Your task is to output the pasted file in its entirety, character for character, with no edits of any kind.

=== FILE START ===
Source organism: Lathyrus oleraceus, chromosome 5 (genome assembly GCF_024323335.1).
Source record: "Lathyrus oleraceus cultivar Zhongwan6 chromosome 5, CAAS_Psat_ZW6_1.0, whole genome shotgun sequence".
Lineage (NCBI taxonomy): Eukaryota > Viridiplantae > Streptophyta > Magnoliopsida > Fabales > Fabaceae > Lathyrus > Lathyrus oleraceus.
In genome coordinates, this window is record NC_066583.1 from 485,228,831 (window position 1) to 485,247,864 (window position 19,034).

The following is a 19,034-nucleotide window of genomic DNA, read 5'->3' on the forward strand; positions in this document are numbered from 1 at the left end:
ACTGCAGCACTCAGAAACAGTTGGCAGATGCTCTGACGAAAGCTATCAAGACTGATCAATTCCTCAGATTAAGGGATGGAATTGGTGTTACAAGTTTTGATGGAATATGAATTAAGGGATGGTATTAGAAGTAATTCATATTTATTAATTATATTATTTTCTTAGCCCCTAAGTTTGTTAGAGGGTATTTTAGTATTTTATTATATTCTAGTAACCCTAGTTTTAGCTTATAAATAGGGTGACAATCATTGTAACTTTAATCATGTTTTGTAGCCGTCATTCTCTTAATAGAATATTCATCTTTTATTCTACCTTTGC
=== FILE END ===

Source organism: Lathyrus oleraceus, chromosome 5 (genome assembly GCF_024323335.1).
Source record: "Lathyrus oleraceus cultivar Zhongwan6 chromosome 5, CAAS_Psat_ZW6_1.0, whole genome shotgun sequence".
Lineage (NCBI taxonomy): Eukaryota > Viridiplantae > Streptophyta > Magnoliopsida > Fabales > Fabaceae > Lathyrus > Lathyrus oleraceus.
In genome coordinates, this window is record NC_066583.1 from 485,228,831 (window position 1) to 485,247,864 (window position 19,034).

The following is a 19,034-nucleotide window of genomic DNA, read 5'->3' on the forward strand; positions in this document are numbered from 1 at the left end:
ACTGCAGCACTCAGAAACAGTTGGCAGATGCTCTGACGAAAGCTATCAAGACTGATCAATTCCTCAGATTAAGGGATGGAATTGGTGTTACAAGTTTTGATGGAATATGAATTAAGGGATGGTATTAGAAGTAATTCATATTTATTAATTATATTATTTTCTTAGCCCCTAAGTTTGTTAGAGGGTATTTTAGTATTTTATTATATTCTAGTAACCCTAGTTTTAGCTTATAAATAGGGTGACAATCATTGTAACTTTAATCATGTTTTGTAGCCGTCATTCTCTTAATAGAATATTCATCTTTTATTCTACCTTTGC